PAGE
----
Time moves on. I always try to live by a credo of never looking back, but sometimes it's hard to ignore the real pull of nostalgia. As much as I lament my life back then, there was a lot that happened that formed me into who I am today. There are a load of stories, good and bad, to tell and this Oral History series is part of that.

Wednesday, June 1, 2016

Month In Review: May 2016

Come what May, thank goodness April was over. May was definitely a better month than April and I gained back some productivity and a slight nudge in a newish direction for me and my writing. So, here's what I did:

WRITING: After the disaster that was April, I found a pretty good groove in May. I finished the first draft of THE FALCON AND THE CROW and I'm very happy with it. But more on that in a minute. I finished that up and then dove into a rewrite of THE SEVEN LABORS OF NICK JABLONSKY. And I discovered that LABORS was better than I thought.

The story made a lot more sense than I remember and only needed a few tweaks and cuts along the way. I blogged a little bit about some major changes I contemplated making to the story but decided against because of the fundamental changes it would make to the story. In the end, I told the story I wanted to tell and wound up coming up with a great narrative concept for another project. I was so happy with the rewrite that I decided to just send two "Aw, what the hell" queries out into the world. I don't know if LABORS is completely indicative of me as a writer, but who knows what'll happen.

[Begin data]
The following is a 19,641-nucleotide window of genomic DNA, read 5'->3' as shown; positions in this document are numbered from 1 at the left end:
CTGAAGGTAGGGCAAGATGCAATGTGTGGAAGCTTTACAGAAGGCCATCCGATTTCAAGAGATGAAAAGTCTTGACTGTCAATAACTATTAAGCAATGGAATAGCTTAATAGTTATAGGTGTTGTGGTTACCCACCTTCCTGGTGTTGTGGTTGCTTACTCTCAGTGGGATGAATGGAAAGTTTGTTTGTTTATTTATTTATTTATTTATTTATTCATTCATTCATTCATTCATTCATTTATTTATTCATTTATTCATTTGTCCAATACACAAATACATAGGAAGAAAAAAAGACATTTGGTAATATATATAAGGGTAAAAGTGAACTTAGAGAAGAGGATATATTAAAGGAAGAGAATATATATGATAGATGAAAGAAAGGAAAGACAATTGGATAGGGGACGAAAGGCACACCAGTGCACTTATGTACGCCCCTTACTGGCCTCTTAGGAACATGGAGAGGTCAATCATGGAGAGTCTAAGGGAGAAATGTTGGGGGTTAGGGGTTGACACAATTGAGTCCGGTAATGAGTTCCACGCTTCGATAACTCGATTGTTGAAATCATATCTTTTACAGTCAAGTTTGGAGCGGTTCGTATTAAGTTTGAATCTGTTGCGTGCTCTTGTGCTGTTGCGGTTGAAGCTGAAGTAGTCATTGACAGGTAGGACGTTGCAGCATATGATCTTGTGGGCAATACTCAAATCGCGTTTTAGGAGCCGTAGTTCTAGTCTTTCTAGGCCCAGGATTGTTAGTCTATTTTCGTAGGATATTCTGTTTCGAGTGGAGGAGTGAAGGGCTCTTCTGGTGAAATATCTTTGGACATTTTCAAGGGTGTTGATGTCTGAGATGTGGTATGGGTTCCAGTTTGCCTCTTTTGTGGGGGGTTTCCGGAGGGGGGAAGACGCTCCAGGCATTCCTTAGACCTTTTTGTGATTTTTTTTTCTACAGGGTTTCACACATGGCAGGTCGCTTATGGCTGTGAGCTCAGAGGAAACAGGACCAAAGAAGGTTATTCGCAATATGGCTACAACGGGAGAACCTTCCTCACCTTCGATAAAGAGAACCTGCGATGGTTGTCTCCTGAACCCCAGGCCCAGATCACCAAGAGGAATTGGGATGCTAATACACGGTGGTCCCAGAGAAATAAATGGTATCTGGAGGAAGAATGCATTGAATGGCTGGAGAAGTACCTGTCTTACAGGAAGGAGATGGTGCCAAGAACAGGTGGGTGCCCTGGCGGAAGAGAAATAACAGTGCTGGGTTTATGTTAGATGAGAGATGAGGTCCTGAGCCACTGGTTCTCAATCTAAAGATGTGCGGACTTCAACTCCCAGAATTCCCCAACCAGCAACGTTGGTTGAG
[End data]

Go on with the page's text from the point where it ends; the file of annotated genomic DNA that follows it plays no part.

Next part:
After finishing LABORS, I reengaged FALCON and I'll be honest, it's good. Really good. I'm cruising through a revision because it doesn't need a major rewrite. It needed some fixes here, mostly continuity for the "McGuffin" and a few other tweaks here and there, then I'm going to work on a synopsis and the query letter to see what it can do in the world.

As for what's next, I'm kind of grasping right now. I had a great conversation with someone I trust a great deal about my writing and it has me thinking about what I do. I need to think about what is going to make my writing stand apart from everything else, make it distinctive. It was a great point that should've been made to me years ago, but that's a gripe for another time. For my next project I have to think distinct, which has me questioning my YA fantasy I was contemplating and has me thinking of how to make it distinct. Or do I try another project to see what makes sense.

READING: Another slowish month of reading. I finished four books and I'm in the process of reading two more. It was a pretty good month. I'm moving through DRAGONS OF WINTER'S NIGHT slower than I want and I can see the flaws in it as much as I can the things I loved. But I'll get to that in a separate entry. (Plus, we did a massive housecleaning and I have no idea where my wife put the book.) I'm about half way done with AN EMBER IN THE ASHES and adoring it. It's really good. I have a stack of library books out that I'm going to tackle for June. I'm aiming for at least six books this month. So, here's what I've read: